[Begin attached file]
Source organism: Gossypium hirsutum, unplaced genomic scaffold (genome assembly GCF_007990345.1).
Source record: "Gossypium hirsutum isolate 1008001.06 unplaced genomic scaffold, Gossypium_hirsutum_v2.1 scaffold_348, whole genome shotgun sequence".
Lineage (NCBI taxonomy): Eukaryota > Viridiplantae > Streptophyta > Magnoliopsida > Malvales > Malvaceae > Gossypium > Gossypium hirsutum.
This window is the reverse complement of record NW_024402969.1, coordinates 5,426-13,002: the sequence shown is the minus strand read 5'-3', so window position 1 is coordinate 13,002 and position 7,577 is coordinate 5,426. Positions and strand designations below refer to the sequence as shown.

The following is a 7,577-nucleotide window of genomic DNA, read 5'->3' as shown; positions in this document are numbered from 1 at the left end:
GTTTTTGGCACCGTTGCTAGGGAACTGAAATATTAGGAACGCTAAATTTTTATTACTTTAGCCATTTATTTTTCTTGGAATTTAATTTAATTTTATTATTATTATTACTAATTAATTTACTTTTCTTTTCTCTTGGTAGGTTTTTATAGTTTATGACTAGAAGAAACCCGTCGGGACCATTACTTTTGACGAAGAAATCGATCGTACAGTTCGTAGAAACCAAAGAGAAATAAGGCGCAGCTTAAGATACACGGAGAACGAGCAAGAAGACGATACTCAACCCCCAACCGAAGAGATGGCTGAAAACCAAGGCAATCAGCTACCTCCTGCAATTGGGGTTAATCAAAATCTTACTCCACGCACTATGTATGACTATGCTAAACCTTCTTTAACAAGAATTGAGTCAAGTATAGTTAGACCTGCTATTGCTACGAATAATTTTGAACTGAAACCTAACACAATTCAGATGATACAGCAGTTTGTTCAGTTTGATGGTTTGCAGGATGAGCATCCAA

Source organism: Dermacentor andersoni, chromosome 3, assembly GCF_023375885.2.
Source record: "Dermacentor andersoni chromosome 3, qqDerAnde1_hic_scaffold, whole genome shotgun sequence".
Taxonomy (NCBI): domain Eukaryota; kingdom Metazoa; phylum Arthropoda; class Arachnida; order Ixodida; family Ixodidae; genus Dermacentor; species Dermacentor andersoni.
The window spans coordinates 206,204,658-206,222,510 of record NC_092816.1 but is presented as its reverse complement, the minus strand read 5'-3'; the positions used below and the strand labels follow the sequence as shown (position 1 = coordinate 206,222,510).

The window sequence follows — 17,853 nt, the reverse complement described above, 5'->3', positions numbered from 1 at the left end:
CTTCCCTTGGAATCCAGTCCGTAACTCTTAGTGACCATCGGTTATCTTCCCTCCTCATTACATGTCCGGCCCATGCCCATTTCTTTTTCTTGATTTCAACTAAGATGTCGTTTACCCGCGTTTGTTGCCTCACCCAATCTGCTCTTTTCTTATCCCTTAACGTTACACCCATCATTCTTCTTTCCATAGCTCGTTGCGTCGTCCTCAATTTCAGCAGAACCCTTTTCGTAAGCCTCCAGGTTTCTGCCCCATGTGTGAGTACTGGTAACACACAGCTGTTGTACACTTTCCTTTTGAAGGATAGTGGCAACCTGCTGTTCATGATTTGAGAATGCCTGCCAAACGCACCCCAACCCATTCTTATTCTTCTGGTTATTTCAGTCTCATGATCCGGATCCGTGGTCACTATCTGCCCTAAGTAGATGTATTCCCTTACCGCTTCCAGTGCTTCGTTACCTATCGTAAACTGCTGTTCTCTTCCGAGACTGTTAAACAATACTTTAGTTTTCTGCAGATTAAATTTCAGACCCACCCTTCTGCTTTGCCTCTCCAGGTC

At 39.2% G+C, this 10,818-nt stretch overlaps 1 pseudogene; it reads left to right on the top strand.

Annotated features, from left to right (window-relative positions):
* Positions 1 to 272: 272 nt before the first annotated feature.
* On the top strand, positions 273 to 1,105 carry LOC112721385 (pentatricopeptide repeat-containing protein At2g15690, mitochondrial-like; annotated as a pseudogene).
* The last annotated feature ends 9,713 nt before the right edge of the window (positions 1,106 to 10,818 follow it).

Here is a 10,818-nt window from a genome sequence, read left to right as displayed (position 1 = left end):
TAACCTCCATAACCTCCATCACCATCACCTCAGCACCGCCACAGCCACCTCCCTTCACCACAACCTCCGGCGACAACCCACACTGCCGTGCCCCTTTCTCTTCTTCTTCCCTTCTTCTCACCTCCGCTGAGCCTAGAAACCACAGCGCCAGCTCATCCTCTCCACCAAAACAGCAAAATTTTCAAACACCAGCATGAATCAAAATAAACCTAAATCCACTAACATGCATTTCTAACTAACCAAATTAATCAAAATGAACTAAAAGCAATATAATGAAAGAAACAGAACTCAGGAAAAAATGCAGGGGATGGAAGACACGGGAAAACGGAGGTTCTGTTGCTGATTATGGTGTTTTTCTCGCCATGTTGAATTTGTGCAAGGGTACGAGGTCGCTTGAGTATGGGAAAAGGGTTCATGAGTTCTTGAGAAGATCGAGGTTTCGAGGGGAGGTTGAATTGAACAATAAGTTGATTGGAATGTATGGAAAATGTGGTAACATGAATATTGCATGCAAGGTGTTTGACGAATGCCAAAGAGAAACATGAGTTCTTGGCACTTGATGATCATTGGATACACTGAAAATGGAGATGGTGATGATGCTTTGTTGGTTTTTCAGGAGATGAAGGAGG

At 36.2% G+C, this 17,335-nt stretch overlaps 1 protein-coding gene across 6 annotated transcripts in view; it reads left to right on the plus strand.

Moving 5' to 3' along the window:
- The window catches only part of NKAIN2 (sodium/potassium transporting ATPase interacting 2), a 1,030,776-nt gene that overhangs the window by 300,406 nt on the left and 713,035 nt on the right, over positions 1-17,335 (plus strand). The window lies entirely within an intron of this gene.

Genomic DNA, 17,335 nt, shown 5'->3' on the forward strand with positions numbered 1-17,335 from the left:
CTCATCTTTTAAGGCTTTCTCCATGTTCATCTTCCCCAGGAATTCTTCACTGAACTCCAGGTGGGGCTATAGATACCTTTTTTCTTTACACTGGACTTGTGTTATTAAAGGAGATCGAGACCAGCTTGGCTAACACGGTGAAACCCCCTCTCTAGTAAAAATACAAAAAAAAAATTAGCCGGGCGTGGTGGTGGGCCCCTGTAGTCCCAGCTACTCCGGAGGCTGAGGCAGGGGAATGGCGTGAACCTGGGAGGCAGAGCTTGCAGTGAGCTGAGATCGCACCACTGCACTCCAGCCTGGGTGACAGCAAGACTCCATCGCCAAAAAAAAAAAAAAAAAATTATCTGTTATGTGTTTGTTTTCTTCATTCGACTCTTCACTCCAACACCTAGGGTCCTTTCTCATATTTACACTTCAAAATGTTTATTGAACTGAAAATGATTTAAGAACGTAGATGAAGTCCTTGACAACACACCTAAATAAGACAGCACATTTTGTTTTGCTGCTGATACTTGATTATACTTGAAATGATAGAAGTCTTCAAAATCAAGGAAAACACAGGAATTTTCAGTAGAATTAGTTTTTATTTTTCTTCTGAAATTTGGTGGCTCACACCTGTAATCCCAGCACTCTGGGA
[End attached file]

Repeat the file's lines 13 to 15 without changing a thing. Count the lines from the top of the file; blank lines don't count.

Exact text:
At 39.2% G+C, this 10,818-nt stretch overlaps 1 pseudogene; it reads left to right on the top strand.

Annotated features, from left to right (window-relative positions):
* Positions 1 to 272: 272 nt before the first annotated feature.